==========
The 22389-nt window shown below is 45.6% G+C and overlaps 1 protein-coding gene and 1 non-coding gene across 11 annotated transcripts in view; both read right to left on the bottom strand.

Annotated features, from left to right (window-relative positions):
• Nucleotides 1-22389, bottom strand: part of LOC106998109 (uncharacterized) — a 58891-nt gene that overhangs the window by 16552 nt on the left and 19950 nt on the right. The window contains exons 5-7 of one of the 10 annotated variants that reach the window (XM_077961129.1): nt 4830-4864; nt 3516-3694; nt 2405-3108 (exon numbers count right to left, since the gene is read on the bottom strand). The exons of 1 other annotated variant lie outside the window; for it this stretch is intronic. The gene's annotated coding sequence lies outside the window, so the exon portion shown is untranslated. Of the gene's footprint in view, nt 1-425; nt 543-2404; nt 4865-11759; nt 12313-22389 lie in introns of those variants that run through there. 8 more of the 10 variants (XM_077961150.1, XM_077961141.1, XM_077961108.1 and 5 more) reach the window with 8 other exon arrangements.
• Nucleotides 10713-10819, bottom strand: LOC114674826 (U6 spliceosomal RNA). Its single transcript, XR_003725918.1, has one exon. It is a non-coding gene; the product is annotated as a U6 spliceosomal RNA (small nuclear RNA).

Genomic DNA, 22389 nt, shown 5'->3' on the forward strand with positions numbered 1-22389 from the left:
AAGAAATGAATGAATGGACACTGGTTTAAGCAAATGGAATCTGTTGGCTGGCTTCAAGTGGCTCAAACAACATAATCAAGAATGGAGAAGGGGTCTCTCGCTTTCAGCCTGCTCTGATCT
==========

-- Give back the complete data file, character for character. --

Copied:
The 22389-nt window shown below is 45.6% G+C and overlaps 1 protein-coding gene and 1 non-coding gene across 11 annotated transcripts in view; both read right to left on the bottom strand.

Annotated features, from left to right (window-relative positions):
• Nucleotides 1-22389, bottom strand: part of LOC106998109 (uncharacterized) — a 58891-nt gene that overhangs the window by 16552 nt on the left and 19950 nt on the right. The window contains exons 5-7 of one of the 10 annotated variants that reach the window (XM_077961129.1): nt 4830-4864; nt 3516-3694; nt 2405-3108 (exon numbers count right to left, since the gene is read on the bottom strand). The exons of 1 other annotated variant lie outside the window; for it this stretch is intronic. The gene's annotated coding sequence lies outside the window, so the exon portion shown is untranslated. Of the gene's footprint in view, nt 1-425; nt 543-2404; nt 4865-11759; nt 12313-22389 lie in introns of those variants that run through there. 8 more of the 10 variants (XM_077961150.1, XM_077961141.1, XM_077961108.1 and 5 more) reach the window with 8 other exon arrangements.
• Nucleotides 10713-10819, bottom strand: LOC114674826 (U6 spliceosomal RNA). Its single transcript, XR_003725918.1, has one exon. It is a non-coding gene; the product is annotated as a U6 spliceosomal RNA (small nuclear RNA).

Genomic DNA, 22389 nt, shown 5'->3' on the forward strand with positions numbered 1-22389 from the left:
AAGAAATGAATGAATGGACACTGGTTTAAGCAAATGGAATCTGTTGGCTGGCTTCAAGTGGCTCAAACAACATAATCAAGAATGGAGAAGGGGTCTCTCGCTTTCAGCCTGCTCTGATCT